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I'm reading about the unconventional technology of Zero2Infinity's balloon-launched Bloostar rocket. It looks a bit like a jellyfish shooting through the sky. But it's hard to find much information about it. Like the engines and the fuel.

I have a lot of questions, but I don't expect answers to all of them here. Instead, is there further available information about this project anywhere that would address questions like:

  • How are the tanks arranged in those rocket-propelled donuts? One turbopump feeding all the engines around the rim?
  • Why the space muffin design rather than a more conventional stacked rocket?
  • When are they launching, what is the estimated cost of a launch?
  • Do they have any contracts lined up yet?
  • Is anyone outside of the company backing it?
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    $\begingroup$ That's a lot of questions at the same time. $\endgroup$ – user2705196 Mar 30 at 0:06
  • $\begingroup$ And all about a thing that doesn't even exist!? $\endgroup$ – user2705196 Mar 30 at 0:06
  • $\begingroup$ @user2705196 it's more-or-less a real thing and there are smiling head-shots of young people with dedication and enthusiasm, so if only you would send them money... though there's not much in the how we do it section. $\endgroup$ – uhoh Mar 31 at 1:38
  • $\begingroup$ @Greg I made an edit to your question to help it better fit the format of this site. $\endgroup$ – uhoh Mar 31 at 1:47
  • $\begingroup$ They already want to talk to me about taking my project from lab to orbit. But companies have sold advance tickets for trips to space... It's probably too soon to be looking for the Haynes manual. $\endgroup$ – Greg Apr 1 at 19:07
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Well, this January 31, 2018 article provides a few things. Of course, I found it by accident and missed it when I was deliberately searching.

The Spanish IT company Indra will be working with Zero 2 Infinity. The Bloostar is designed to lift 75 kg to low earth orbit. They also said that Zero 2 Infinity has some balloon missions to take care of, and Bloostar will be put on the "backburner while revenue-generating services take priority."

That article referenced a March 14, 2017 article on the launch of a prototype firing a single engine, and the article mentions that Bloostar uses liquid oxygen and methane. As of that time they had not yet crossed the Karman line. Bloostar is also designed to be recoverable, and they recovered the prototype. Ultra Magic, a hot air balloon manufacturer, is an investor in Bloostar. As of March 14, 2017, they had planned to make their first commercial launch in 2019. So it probably won't happen this year, because space is ALWAYS harder than people think it is, even when they say yes, they know space is hard.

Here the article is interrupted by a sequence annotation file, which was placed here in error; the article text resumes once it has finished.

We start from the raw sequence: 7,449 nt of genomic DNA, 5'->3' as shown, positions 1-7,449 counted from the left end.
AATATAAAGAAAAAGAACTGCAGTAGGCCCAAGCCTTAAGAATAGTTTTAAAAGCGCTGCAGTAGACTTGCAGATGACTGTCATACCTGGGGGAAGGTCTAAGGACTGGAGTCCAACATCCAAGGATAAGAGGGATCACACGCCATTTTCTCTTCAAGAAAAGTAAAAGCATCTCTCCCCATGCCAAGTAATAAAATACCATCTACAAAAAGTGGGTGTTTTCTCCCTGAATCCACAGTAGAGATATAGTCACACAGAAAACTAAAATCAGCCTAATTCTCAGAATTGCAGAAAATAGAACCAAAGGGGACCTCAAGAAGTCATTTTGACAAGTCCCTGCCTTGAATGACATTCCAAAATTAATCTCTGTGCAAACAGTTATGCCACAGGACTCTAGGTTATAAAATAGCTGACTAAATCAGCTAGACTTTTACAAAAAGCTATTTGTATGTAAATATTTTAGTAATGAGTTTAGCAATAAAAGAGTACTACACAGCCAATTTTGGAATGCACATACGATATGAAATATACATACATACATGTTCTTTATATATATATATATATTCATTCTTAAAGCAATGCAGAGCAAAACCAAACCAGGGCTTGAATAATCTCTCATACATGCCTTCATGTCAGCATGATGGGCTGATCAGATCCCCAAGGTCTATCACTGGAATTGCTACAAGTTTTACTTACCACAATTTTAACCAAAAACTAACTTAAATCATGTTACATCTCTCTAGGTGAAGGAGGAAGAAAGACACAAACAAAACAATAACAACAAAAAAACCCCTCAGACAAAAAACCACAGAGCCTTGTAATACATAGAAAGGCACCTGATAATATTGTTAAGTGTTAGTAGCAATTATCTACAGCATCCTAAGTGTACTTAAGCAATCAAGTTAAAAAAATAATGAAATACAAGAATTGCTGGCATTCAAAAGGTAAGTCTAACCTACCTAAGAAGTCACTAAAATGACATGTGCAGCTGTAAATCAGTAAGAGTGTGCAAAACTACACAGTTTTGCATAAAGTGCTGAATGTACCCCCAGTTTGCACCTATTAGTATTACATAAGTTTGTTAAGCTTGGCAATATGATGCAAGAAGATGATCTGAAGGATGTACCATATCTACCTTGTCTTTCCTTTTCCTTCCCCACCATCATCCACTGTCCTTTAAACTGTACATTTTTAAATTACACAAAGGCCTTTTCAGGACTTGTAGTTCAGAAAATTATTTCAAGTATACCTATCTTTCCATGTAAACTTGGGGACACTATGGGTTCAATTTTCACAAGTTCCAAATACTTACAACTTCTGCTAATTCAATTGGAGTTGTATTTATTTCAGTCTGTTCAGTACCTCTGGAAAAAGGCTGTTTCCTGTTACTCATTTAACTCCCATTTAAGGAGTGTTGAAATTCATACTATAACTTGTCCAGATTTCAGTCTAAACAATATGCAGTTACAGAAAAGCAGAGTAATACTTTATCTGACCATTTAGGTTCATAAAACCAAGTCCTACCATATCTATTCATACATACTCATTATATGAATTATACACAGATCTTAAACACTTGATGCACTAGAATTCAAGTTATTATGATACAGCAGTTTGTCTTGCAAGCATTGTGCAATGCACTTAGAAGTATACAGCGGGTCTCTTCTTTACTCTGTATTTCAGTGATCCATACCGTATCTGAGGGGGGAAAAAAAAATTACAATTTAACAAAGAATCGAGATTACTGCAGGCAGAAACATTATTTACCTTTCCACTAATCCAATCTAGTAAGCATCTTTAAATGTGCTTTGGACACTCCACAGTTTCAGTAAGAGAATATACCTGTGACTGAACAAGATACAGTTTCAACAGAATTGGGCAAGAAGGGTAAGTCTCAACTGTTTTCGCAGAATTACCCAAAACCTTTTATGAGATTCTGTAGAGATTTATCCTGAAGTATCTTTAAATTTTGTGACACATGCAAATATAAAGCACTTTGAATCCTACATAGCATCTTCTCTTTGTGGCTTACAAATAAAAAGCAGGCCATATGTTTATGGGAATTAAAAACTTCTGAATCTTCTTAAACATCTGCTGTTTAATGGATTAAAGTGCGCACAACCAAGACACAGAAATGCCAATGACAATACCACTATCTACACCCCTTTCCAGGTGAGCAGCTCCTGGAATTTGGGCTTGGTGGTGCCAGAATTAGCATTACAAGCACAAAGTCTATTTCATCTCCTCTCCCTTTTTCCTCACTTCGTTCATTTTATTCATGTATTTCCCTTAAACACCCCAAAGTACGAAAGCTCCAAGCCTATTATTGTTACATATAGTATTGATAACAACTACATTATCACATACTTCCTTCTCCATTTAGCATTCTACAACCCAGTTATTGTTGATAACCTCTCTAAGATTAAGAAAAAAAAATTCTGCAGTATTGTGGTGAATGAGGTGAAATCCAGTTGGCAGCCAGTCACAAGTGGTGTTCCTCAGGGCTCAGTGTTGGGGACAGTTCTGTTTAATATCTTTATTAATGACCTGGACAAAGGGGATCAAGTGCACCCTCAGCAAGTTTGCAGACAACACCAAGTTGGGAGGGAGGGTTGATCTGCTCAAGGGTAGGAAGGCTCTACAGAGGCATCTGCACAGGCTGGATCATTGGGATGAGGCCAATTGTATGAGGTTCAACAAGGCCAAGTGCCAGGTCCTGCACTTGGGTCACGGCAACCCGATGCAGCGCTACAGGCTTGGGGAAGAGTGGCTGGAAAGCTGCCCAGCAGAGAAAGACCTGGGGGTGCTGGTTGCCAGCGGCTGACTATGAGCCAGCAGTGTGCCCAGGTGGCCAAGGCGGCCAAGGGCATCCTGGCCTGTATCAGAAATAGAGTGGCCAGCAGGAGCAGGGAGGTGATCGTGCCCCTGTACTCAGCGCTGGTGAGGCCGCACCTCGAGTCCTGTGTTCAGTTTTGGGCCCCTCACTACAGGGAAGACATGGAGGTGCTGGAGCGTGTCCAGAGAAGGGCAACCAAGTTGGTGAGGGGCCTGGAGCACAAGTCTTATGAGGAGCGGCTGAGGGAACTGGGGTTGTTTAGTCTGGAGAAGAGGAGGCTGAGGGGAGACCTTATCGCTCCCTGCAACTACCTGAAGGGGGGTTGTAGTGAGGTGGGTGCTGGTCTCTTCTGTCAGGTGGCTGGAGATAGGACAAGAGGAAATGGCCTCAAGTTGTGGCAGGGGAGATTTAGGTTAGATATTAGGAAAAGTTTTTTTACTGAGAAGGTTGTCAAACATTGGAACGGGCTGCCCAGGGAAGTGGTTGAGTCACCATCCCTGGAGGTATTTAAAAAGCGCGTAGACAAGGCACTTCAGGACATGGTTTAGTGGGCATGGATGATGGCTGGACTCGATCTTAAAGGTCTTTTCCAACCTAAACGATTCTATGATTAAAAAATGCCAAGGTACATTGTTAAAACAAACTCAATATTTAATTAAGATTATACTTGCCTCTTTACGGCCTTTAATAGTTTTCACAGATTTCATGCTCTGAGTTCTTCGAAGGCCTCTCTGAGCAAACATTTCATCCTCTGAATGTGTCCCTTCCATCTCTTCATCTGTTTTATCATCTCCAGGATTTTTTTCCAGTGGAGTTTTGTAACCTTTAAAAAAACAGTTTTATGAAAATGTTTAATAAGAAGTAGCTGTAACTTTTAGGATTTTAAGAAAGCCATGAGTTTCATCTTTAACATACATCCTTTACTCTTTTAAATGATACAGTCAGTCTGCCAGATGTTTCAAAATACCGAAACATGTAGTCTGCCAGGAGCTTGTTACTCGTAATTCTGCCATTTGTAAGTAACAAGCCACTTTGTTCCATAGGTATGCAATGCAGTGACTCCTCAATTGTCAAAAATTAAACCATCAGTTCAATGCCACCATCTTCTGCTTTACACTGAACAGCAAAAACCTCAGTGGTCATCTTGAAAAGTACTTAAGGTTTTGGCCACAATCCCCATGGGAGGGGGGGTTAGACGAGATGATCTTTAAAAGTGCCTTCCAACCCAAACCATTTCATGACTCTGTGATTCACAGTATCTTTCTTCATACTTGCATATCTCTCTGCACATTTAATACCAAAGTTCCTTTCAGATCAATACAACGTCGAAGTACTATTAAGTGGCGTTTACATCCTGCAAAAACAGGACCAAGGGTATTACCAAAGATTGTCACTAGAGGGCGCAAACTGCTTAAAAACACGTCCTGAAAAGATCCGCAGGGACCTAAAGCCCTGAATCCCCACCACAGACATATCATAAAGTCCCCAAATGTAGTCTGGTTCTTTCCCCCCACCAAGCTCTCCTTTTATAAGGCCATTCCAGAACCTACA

According to this March 28, 2018 article Zero 2 Infinity is getting 3D-printed combustion chambers for its Teide 1 engines from the Foundation for Aerospace Development (FADA). An Andalusion non-profit, curiously enough. The combustion chamber is for their Teide 1 engines, named after in inactive volcano in Spain's Canary Island archipelago. Six Teide 1 engines will be on the second stage and a single Teide 1 on the third stage. Each capable of 2 kilonewtons of thrust. So, tiny. Six larger Teide 2 engines are on the first stage, each providing 15 kilonewtons. Still small.

Working with CATEC, the company plans to apply artificial intelligence (AI) and neural networks to engineer more effectively cooled thrust chambers.

"Traditional rockets have had straight cooling channels because that's all that could be manufactured," Jose Mariano Lopez-Urdiales, founder and CEO of Zero 2 Infinity, said in a March 22 statement. “When you put a flashlight in your ear, you see a wonderful tree-like structure of blood vessels. We don’t have straight rows of blood vessels in our ears. 3D printing and AI now allow rockets to evolve, like nature.”

So that's more than I knew before. Some interesting stuff there.

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    $\begingroup$ There's now a PDF users manual on the site. It drops a few facts such as: The engines are pressure-fed so no turbopumps. Propellant mass fraction is ~0.83 TVC is by electrical actuators, the 3rd stage has a cold gas roll control thruster system. The tanks are crossfed (Interesting!) Isp is 345-355. There's quite a lot of info in here. Document is here: zero2infinity.space/wp-content/uploads/2018/01/… $\endgroup$ – Organic Marble Apr 24 at 20:43
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    $\begingroup$ The payload user's guide! Downloaded for my leisure-time reading. I'm just fascinated by the unconventional technology they have, I really hope it pays off for them. $\endgroup$ – Greg Apr 25 at 18:30
  • $\begingroup$ Yeah, it's pretty interesting. My gut says the tanks are just not big enough, but I haven't done the numbers. $\endgroup$ – Organic Marble Apr 25 at 18:54
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    $\begingroup$ 10 bar chamber pressure, that's mild! No turbopumps, recovered components, doesn't need a spaceport or a rocket gantry, plus balloon missions are an independent source of revenue while providing some base technology... It's pretty low tech in a way, except for the control systems. I haven't seen pricing information, but I would think they'd beat Rocket Lab. If the payload is a cubesat dispenser, the cost per satellite should be quite agreeable. $\endgroup$ – Greg Apr 25 at 19:31
  • $\begingroup$ Teide last erupted in 1909 — not sure if that counts as inactive. $\endgroup$ – gerrit Apr 29 at 8:44

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